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The Varsity

The University of Toronto's
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U of T PhD plays prime minister-for $70K

By Graham F Scott
Published: 9:00 am, 29 November 2004
Modified: 5 pm, 11 January 2012
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UPDATED

U of T doctoral student Ashleigh Androsoff is the winner of the 2004 “As Prime Minister” scholarship, it was announced last Thursday.

“It feels great; it’s quite an experience,” Androsoff said in a phone interview on Friday. The ten finalists for the award were announced in August, but the final decision was not announced until November 25. The finalists were brought to Ottawa for the final announcement.

“We didn’t know who the finalist was until it was announced publicly,” said Androsoff. “It was quite a surprise.”

Androsoff is in her 3rd year of a PhD in Canadian history at Massey College. Her thesis, in progress now, will be on the Doukhobors, an immigrant group from Russia that settled in Western Canada in the late nineteenth century.

Her essay, she said, focused on three areas: health care, the environment, and international obligations.

“I applied two priorities to each of these: responsible stewardship and long-term sustainability,” she said. “I was thinking of three people for the three areas I wrote about. Roy Romanow for health care, David Suzuki for the environment, and Lester B. Pearson for international obligations.” Androsoff said she valued the contribution these three men had made to each field, but stressed that “it’s time for others to take up the torch and carry [these issues] on into the 21st century. It’s particularly incumbent on youth.”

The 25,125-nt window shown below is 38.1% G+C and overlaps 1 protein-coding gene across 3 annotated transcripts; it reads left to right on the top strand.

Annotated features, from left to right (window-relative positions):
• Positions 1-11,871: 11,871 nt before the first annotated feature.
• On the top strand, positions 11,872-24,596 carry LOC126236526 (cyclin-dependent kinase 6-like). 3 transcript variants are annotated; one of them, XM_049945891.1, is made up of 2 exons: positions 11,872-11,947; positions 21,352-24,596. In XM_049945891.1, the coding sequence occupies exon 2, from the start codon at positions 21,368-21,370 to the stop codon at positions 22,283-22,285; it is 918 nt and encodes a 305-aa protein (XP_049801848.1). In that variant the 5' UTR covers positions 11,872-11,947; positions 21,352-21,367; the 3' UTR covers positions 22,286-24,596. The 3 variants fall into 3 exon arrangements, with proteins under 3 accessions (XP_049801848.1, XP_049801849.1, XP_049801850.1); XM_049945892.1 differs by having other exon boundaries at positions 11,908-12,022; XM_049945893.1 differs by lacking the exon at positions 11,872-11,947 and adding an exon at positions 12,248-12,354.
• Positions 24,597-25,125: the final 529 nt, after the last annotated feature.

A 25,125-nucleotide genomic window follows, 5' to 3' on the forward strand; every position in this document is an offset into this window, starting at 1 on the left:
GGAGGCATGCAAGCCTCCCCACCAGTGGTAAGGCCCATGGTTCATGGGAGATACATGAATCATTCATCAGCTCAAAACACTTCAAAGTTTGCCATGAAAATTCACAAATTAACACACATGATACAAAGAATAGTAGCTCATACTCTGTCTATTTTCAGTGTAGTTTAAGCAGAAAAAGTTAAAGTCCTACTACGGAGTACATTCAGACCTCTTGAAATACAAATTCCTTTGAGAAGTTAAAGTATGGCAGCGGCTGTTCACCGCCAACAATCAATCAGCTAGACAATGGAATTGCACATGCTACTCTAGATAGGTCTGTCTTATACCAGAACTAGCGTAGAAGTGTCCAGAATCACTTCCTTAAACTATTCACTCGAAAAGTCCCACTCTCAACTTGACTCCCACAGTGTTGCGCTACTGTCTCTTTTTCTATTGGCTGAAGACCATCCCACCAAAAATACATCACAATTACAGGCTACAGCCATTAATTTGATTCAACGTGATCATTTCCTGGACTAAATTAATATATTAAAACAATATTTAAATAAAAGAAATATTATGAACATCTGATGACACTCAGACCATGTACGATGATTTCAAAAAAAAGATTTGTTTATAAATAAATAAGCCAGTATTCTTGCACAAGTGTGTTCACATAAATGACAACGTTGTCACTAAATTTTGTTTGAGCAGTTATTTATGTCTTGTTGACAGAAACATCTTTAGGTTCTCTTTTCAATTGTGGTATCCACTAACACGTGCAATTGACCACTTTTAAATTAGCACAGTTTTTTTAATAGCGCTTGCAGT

The As Prime Minister Award is valued at $70,000, and includes an internship with the scholarship’s patron, Magna Canada. Former Magna CEO and current Conservative MP Belinda Stronach was on hand for the presentation of the award.

“The prize money is going to go right back to my education,” said Androsoff. She said the money will also fund some research trips to British Columbia and Saskatchewan to study the Doukhobors’ area of settlement first-hand.

The Burnaby, B.C. native got her B.A. from Simon Fraser University and a master’s degree from U of T.

The title of the scholarship asks the winner to imagine herself as prime minister of Canada; Androsoff didn’t own up to such ambitions, but she didn’t say no, either.

“I have considered political involvement,” she said. “So far, my political involvement has consisted of voting. It’s always been my plan not to be locked into the ivory tower; I’ve always wanted to apply my knowledge. I’m not sure just yet. I’m entertaining the thought of doing some work with the United Nations.”

“As young people, it’s important to keep our options open. Part of this competition, what the judges evaluated, was: ‘What are the contestants’ values and how did they stick to them [in their essays]?’” said Androsoff. “In other words, what is your true north?”